Thoughts on doing a Phd as a hobby/alternatives

23-Jun-19, 19:30
by Bronin
Avatar for Bronin
posted about 1 year ago
I'm in my 50s and am toying with doing a Phd part-time. I realistically don't so much prospect of turning this into a 'career' - I would be in mid/late 50s by time I complete. Main reason for doing so would be enjoyment of studying. At the same time I don't necessarily have a topic that stands out as wanting to be done.

Interested in any thoughts on those doing PhDs as to whether they think the structure and discipline of doing a Phd with a tangible output/goal is beneficial, or if I should perhaps stick to trying to engage myself in just reading more stuff!
26-Jun-19, 10:25
edited about 27 seconds later
Avatar for Nesrine87
posted about 1 year ago
Hi there, sorry to see you haven't had any responses yet. Hopefully you find my reply useful. I'm speaking from a Humanities perspectives by the way.

I think it's great that you're interested in learning and reading. I'm not sure whether a PhD is the right path for you to go down, however. One of the core aims of gaining the PhD is to make an original contribution to scholarship and to get to the stage where one understands what this is in a given field requires substantial work and focus.

Also, you need a high level of determination to actually finish a PhD thesis and, if you're more interested in general learning, you might not be motivated to keep going with such a large piece of work (usually 80-100,000 words in my experience).

It might be more interesting for you to do a Master's or even Undergrad degree where the focus is more on learning about new subjects and reading around a topic. Good luck :)
26-Jun-19, 16:22
edited about 17 seconds later
Avatar for kenziebob
posted about 1 year ago
I agree with Nesrine. Another thing is that a PhD thesis tends to be a detailed exploration of one tiny thing - you might do a PhD in biology (for example) but your actual time will be spent on one specific tiny part of biology. If you're not even a bit passionate about that thing it might become very boring quite quickly! I know someone who shares the same passion for learning as you and they essentially make their own courses for themselves, even writing essays for fun! If you want to share this learning with others you could always find forums, local groups and so on...
26-Jun-19, 18:37
Avatar for timefortea
posted about 1 year ago
I don't see anything wrong in studying for a PhD without wanting to turn it into a career. I know someone who did exactly that - he had already retired and it gave him something tangible to work towards as well as opening up opportunities for giving talks and workshops on a voluntary basis after graduation. Do you have an idea of what you would want to research?
28-Jun-19, 20:45
by pm133
Avatar for pm133
posted about 1 year ago
A masters or undergrad degree will restrict you to exploring a small number of subjects and the enjoyment of that can be ruined or diminished by the necessity to pass exams every few months.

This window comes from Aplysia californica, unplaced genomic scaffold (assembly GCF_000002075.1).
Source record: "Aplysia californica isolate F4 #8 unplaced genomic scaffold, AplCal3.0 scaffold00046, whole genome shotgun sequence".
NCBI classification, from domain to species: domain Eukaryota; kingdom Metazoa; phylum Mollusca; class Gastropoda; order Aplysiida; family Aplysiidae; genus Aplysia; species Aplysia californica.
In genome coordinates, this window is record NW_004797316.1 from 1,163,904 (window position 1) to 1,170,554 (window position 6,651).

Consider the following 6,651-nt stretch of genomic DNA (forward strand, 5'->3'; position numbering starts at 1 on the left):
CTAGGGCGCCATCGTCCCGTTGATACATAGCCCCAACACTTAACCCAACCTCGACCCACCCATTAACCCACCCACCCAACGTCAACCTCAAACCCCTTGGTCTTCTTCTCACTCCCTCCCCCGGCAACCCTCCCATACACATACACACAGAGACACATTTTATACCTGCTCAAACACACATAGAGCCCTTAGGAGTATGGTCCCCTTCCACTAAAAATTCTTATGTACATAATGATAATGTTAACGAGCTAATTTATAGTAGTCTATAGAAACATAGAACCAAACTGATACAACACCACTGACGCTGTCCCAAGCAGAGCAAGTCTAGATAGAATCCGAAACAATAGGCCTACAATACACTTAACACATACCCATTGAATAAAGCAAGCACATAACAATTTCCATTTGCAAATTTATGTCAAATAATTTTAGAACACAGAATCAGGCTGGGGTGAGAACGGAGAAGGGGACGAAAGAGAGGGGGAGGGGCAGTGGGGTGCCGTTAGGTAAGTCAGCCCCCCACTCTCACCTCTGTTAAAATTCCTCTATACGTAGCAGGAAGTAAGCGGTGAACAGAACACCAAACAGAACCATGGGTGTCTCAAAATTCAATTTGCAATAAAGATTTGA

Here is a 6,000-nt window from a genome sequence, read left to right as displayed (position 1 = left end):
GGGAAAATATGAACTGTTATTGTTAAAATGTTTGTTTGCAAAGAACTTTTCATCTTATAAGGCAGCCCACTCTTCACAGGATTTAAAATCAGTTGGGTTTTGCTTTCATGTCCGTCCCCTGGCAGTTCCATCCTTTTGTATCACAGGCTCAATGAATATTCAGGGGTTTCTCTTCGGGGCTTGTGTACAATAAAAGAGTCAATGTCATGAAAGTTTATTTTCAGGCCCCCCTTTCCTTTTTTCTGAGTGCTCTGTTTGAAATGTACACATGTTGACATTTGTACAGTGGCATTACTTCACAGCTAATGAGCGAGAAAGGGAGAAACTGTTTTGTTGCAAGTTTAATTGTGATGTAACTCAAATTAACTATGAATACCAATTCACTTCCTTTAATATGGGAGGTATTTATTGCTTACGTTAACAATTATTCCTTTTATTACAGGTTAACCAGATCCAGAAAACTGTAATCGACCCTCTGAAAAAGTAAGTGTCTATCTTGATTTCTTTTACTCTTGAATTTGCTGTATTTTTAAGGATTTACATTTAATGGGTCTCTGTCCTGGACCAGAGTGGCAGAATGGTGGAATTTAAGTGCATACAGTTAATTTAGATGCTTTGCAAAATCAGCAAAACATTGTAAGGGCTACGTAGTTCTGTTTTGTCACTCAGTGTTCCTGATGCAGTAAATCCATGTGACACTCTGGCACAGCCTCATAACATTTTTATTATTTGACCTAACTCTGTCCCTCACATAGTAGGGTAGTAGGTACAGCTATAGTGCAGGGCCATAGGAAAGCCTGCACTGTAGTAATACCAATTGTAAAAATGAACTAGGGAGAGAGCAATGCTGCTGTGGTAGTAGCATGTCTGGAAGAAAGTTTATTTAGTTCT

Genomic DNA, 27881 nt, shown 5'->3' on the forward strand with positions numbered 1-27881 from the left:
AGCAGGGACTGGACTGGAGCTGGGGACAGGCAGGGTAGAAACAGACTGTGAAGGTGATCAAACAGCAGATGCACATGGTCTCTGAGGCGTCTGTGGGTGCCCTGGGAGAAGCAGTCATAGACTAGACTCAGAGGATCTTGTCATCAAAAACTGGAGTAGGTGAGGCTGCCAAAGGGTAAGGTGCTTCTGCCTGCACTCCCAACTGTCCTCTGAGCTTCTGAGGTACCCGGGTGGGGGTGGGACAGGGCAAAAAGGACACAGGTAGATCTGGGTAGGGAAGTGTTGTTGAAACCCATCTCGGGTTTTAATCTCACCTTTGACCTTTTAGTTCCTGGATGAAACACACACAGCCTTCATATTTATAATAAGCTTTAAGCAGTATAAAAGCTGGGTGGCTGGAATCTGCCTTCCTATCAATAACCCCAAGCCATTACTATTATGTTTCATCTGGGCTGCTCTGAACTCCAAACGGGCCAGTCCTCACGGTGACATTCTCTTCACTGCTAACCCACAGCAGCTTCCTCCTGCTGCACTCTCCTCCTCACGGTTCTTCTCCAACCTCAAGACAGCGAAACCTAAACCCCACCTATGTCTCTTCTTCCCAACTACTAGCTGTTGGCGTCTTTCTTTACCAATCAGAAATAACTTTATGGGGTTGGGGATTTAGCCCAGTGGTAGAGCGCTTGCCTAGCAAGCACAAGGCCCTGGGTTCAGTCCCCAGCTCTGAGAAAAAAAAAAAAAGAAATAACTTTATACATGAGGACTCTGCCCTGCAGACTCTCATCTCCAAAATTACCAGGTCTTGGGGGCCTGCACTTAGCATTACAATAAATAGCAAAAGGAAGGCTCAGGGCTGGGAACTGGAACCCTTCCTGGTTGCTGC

A PhD is a great way to get the intellectual freedom you want providing you can control the pressure to publish. It will also give you the structure and the focus which you appear to want.

You also want to do the PhD for the right reasons IMO.

It seems a perfect match for you and your age is completely irrelevant.
28-Jun-19, 23:24
edited about 20 seconds later
by Bronin
Avatar for Bronin
posted about 1 year ago
Hi, thanks all for the replies! Yes - a main reason for thinking a phd might be a good option is the structure and focus that it brings. But I agree I have to find the right topic. I already have masters degree in two completely different subjects, and can't decide even which subject I would want to focus on... I have 3-4 years to chew things over.. so hopefully it will all become clearer..
15-Jan-20, 00:12
by dcaiken
Avatar for dcaiken
posted about 7 months ago
Hi Bronin, I realise this message is a few months late but I stumbled across your post. I am currently in the process of submitting my doctoral thesis and thought you might like a few tips on choosing a topic for your thesis. I started my thesis a year after finishing my Master's degree and I have been studying it now for four years. Looking back on the decisions I made in this time, I do not regret choosing to pursue it and I have managed to contribute novel work to the field but I do believe I could have picked a topic better suited to me. My main piece of advice for choosing a topic would be: What questions do you personally want to answer that no-one else is working on currently? It took me the first two years of my PhD before I came up with the research questions and methodology I wished to pursue. Read, read and read. In a standard PhD you will spend the first 6 months to a year reading around 200-300 papers. As you are not pushed for time, you could spend years reading. I have personally found that Books provide much more information than papers, particularly if you're not an expert in the field. Then use papers to help expand and push your learning to the boundaries of science and to select your topic, though be critical of what you read. I wish I'd found this Ioannis' article (2005) in my first year (Doi:10.1371/journal.pmed.0020124). To have the biggest impact, try to quantify the most important elements and the limiting factors in your subject and strive to improve them, with an eye to being able to develop a methodology that is simple and that can deliver with certainty. I hope this helps and I wish you the very best!


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